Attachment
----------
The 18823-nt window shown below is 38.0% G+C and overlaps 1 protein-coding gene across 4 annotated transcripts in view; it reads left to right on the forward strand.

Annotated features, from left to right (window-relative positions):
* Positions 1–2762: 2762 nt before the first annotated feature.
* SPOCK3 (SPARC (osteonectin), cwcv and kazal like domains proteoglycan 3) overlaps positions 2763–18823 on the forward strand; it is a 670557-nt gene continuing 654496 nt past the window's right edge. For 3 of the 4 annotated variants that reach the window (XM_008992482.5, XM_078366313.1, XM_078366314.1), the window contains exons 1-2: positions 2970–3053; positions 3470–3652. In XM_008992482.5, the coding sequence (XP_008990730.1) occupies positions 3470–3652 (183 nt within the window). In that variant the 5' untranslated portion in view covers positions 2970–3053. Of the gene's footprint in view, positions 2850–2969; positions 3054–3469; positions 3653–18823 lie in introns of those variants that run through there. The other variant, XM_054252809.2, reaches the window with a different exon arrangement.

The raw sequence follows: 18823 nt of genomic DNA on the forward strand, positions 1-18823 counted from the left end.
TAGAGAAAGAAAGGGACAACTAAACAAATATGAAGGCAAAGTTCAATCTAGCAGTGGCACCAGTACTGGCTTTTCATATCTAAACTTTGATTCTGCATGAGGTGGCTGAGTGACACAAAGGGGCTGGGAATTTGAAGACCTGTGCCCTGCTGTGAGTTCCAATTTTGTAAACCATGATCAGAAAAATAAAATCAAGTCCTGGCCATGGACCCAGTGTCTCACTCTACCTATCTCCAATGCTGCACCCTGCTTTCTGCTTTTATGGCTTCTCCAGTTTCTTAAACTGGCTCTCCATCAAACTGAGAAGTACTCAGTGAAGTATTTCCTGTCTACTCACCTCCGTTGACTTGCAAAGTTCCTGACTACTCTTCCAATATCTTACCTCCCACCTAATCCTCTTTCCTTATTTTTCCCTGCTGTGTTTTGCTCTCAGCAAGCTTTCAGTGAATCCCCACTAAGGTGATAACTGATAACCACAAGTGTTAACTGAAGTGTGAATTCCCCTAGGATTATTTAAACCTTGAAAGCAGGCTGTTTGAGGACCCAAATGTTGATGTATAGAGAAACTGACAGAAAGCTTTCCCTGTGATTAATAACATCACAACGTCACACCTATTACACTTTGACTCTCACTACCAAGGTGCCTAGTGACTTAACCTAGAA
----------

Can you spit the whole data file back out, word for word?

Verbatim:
The 18823-nt window shown below is 38.0% G+C and overlaps 1 protein-coding gene across 4 annotated transcripts in view; it reads left to right on the forward strand.

Annotated features, from left to right (window-relative positions):
* Positions 1–2762: 2762 nt before the first annotated feature.
* SPOCK3 (SPARC (osteonectin), cwcv and kazal like domains proteoglycan 3) overlaps positions 2763–18823 on the forward strand; it is a 670557-nt gene continuing 654496 nt past the window's right edge. For 3 of the 4 annotated variants that reach the window (XM_008992482.5, XM_078366313.1, XM_078366314.1), the window contains exons 1-2: positions 2970–3053; positions 3470–3652. In XM_008992482.5, the coding sequence (XP_008990730.1) occupies positions 3470–3652 (183 nt within the window). In that variant the 5' untranslated portion in view covers positions 2970–3053. Of the gene's footprint in view, positions 2850–2969; positions 3054–3469; positions 3653–18823 lie in introns of those variants that run through there. The other variant, XM_054252809.2, reaches the window with a different exon arrangement.

The raw sequence follows: 18823 nt of genomic DNA on the forward strand, positions 1-18823 counted from the left end.
TAGAGAAAGAAAGGGACAACTAAACAAATATGAAGGCAAAGTTCAATCTAGCAGTGGCACCAGTACTGGCTTTTCATATCTAAACTTTGATTCTGCATGAGGTGGCTGAGTGACACAAAGGGGCTGGGAATTTGAAGACCTGTGCCCTGCTGTGAGTTCCAATTTTGTAAACCATGATCAGAAAAATAAAATCAAGTCCTGGCCATGGACCCAGTGTCTCACTCTACCTATCTCCAATGCTGCACCCTGCTTTCTGCTTTTATGGCTTCTCCAGTTTCTTAAACTGGCTCTCCATCAAACTGAGAAGTACTCAGTGAAGTATTTCCTGTCTACTCACCTCCGTTGACTTGCAAAGTTCCTGACTACTCTTCCAATATCTTACCTCCCACCTAATCCTCTTTCCTTATTTTTCCCTGCTGTGTTTTGCTCTCAGCAAGCTTTCAGTGAATCCCCACTAAGGTGATAACTGATAACCACAAGTGTTAACTGAAGTGTGAATTCCCCTAGGATTATTTAAACCTTGAAAGCAGGCTGTTTGAGGACCCAAATGTTGATGTATAGAGAAACTGACAGAAAGCTTTCCCTGTGATTAATAACATCACAACGTCACACCTATTACACTTTGACTCTCACTACCAAGGTGCCTAGTGACTTAACCTAGAA